Iran's New Oil Terminal

Published ∼ Updated 1 year ago

Plans have been in motion by Iran since 2017 to construct an oil export terminal ahead of the Strait of Hormuz. Most of the original articles that wrote about the topic specified “Jask” as the port of export. And though it faces the wide open Gulf of Oman towards the south without any obstructions, we were unable to find any storage tanks at Jask. The oil terminal would be connected by pipelines stemming from the northwestern part of Iran’s lengthy coastline, where the giant and supergiant oil fields are located. We continued to look further, and saw references of “Mount Mobarak”, which translates to “Kooh Mobarak” in Persian. Sure enough, we found the spot and saw the development. We could see that construction began during June 2019, which is around the time the Gulf of Oman became stage of the infamous “Tanker Tussle” where multiple tankers were sabotaged by limpet mines.

According to Shana, the storage tank farm is due to initially launch in June 2021 with 4 operational tanks, each capable of holding 500,000 barrels of light and heavy crude oil. The tank farm itself is due to reach 10 million barrels of storage capacity (20 tanks) by March 2022. We can already see that two tanks in the southwest corner are nearing completion. However we can also see that out in the water, a Panama-flagged vessel called C MASTER is laying down a submarine pipeline that will lead from the tank farm out into the water. Although news articles haven’t specified what kind of vessel sizes the farm will be able to accomodate, we can see from the water depth in which the C MASTER is operating in, that it’s not particularly deep. Our assumption however, is that they will extend the pipeline slightly further out into deeper water and accomodate VLCC supertankers capable of carrying 2 million barrels once every other day. That would be the wisest thing to do because it allows them to cater to the full range of vessel sizes ranging from Aframax, to Suezmax and VLCC. Our expectation would mostly be Suezmax and VLCC.

C MASTER pipe laying vessel; photo via MarineTraffic

So, what are the benefits of placing an oil terminal here?

Naturally, the first intuitive answer would be that Iran is mitigating geopolitical risk and controlling the flow of the “oil tap” of the region in case the IRGC ever wants to attempt a closure of the Strait of Hormuz. We do not believe that they would be inclined to do so, at least not to any lengthy degree of time because it would further vilify Iran in front of the international community (triggering possible UN sanctions), but more importantly it would upset their largest oil customer, China. If China can’t access oil from Iran’s neighboring countries, then China will likely cut off relations with Iran. That’s something that Iran doesn’t want to see happen.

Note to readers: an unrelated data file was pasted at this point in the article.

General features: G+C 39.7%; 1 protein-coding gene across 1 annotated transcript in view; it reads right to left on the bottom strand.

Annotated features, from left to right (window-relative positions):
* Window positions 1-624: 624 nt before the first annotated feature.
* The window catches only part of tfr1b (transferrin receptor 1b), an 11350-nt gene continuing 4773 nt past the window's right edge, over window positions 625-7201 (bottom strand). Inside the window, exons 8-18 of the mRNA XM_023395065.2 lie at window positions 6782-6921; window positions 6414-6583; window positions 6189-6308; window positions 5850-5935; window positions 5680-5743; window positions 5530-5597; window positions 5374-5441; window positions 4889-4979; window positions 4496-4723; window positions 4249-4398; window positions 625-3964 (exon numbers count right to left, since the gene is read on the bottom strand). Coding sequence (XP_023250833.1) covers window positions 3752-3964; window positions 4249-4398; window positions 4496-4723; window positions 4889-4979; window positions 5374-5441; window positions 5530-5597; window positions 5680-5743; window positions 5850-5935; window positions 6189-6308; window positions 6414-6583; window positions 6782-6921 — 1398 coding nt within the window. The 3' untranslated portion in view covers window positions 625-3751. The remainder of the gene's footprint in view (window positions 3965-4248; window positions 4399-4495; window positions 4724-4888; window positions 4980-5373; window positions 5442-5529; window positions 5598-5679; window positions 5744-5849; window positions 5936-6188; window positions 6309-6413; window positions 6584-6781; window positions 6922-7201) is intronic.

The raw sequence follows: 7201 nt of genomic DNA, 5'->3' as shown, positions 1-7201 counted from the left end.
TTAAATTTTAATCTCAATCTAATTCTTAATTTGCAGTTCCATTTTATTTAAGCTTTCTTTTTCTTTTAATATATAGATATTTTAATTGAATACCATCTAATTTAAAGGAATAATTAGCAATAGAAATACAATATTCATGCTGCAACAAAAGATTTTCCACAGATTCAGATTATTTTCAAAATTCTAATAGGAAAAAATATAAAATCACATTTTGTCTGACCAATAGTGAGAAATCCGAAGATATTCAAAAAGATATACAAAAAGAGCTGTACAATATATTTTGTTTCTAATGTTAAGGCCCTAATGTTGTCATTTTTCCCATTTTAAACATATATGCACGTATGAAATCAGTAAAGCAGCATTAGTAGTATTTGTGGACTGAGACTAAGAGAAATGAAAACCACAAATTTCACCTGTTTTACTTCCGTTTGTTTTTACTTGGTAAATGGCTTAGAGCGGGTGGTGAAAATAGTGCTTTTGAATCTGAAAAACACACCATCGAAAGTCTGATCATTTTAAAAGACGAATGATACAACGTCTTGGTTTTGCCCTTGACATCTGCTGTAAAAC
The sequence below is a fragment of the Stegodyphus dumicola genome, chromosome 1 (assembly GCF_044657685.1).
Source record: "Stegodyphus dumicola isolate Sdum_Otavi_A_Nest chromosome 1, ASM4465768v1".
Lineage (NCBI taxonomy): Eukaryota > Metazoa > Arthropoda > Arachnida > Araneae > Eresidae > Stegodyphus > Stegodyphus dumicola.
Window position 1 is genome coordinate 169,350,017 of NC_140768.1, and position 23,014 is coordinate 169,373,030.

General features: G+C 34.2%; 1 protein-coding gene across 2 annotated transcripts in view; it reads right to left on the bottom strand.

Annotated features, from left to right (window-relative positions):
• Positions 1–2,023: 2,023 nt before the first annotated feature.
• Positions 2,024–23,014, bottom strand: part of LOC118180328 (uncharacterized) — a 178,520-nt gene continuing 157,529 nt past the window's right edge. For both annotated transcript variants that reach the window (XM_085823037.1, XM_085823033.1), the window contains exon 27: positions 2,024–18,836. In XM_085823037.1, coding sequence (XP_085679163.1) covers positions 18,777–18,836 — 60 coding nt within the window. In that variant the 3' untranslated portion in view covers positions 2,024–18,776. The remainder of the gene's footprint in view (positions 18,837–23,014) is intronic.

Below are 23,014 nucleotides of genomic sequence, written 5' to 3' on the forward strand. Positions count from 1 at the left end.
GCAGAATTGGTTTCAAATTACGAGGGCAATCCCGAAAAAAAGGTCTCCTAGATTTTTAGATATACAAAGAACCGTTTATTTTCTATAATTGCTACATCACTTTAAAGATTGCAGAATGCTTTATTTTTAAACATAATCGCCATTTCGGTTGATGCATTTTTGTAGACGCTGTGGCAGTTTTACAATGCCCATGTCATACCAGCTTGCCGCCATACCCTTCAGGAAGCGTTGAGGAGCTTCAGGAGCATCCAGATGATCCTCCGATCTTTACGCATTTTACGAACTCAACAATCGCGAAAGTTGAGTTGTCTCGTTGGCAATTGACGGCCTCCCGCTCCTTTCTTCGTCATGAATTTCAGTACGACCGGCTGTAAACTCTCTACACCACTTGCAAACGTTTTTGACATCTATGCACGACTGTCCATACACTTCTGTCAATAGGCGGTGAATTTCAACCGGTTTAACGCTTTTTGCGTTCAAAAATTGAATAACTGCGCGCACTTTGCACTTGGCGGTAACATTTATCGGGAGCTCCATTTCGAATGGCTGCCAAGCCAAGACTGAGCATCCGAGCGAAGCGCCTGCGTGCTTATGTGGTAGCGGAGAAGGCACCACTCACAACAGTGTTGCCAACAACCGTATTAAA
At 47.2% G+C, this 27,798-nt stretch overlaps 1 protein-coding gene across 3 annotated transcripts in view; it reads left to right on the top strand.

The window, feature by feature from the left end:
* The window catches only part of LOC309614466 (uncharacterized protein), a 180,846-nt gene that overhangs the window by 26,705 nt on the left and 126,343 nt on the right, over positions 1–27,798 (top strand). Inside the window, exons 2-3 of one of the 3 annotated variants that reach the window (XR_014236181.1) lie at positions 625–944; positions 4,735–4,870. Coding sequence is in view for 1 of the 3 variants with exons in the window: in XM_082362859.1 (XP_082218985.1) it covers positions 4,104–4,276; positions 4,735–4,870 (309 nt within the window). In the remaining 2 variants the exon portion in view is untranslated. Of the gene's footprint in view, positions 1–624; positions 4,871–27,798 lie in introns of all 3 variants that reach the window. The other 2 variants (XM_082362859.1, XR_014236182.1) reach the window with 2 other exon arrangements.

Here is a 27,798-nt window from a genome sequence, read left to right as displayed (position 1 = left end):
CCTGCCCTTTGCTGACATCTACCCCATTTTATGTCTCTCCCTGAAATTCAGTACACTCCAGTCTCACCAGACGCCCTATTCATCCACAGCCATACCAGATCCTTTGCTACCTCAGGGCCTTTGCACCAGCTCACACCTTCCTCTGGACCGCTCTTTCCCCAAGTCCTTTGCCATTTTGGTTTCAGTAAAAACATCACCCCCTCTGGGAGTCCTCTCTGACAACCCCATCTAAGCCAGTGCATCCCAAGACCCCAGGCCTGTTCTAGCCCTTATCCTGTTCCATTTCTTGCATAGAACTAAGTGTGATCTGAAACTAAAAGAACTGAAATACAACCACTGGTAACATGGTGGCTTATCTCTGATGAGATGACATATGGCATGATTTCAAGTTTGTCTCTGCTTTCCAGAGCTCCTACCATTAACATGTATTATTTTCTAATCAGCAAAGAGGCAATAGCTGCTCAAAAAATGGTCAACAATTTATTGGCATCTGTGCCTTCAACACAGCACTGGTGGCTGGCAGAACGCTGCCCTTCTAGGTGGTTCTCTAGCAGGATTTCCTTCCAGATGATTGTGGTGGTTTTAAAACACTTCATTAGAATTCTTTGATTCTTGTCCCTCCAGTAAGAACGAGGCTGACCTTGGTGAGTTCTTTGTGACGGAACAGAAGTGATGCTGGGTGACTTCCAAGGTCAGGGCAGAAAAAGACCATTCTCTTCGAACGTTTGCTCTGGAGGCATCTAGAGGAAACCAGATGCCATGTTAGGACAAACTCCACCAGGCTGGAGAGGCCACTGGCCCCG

We believe it comes down to optimizing exports while maintaining the illusion and narrative of being a regional gatekeeper that has as an Ace up its sleeve in case they want to issue any threats. The problem is that after a while, threats turn into action and reaction, and a site like Kooh Mobarak may become a target of attack. Saddam Hussein bombed out Kharg Island during the 1980’s in order to choke off Iran’s ability to export crude oil. Given that Iran has upped its air defenses with surface-to-air missiles and successfully shot down a US UAV as recently as 2019, it is likely that Kooh Mobarak will be extremely well protected from any attacks, just as Syria has done at Baniyas.

As for optimizing exports, as long as the tank farm is receiving the key exports grades of light, medium and heavy crude oils which Kharg Island exports, then the farm will serve its purpose well. The additional crude oil grades such as Soroosh, Bahregan, Lavan and Sirri will need to be collected at their respective offshore terminals located past the Strait of Hormuz. Though those grades are minority compared to what Kharg Island exports, we have noticed over the past couple of years (particularly as of 2020) that Iran is exporting more barrels of heavy sour crude oil (Soroosh and Bahregan) as a result of sanctions on Venezuela. The additional optimization is that loading up at Kooh Mobarak will mean saving around 4 days of extra travel time because it takes 2 days to reach Kharg Island from there.

What are the downsides?

The downside of having an SBM out in the Gulf of Oman is that it needs constant protection such as how Syria has now with the help of the Russian navy after a series of purported sabotage incidents since 2019. The other is that tankers will immediately fall under surveillance and will be relatively easy to spot and identify as a result. This will deter clients in the short term until sanctions have been eased/removed sometime in the future. Even today at Kharg Island, we see NITC vessels first load up oil only to then hand the oil over a day or two later to a foreign-flagged vessel nearby all because the foreign vessels do not wish to be seen at the oil terminal.

So now the question is, will Iran use Kooh Mobarak as its first or last venue of choice?

UPDATE 2021-02-19:

From what we can tell, the C MASTER pipe laying vessel along with the assisting offshore supply ship C ANGELLO are now operating in deeper waters 2.5 nautical miles (4.63km) off the coast of Kooh Mobarak. That means at these depths of 36 meters, Iran will be able to accommodate both VLCC and Suezmax-sized vessels. Given that there will be a combination of light and heavy grades of crude oil arriving into the storage tanks on shore from up the coastline, it is very likely that an SBM would host a VLCC over a 48 hour period in order to load up 2 million barrels of heavy crude oil.

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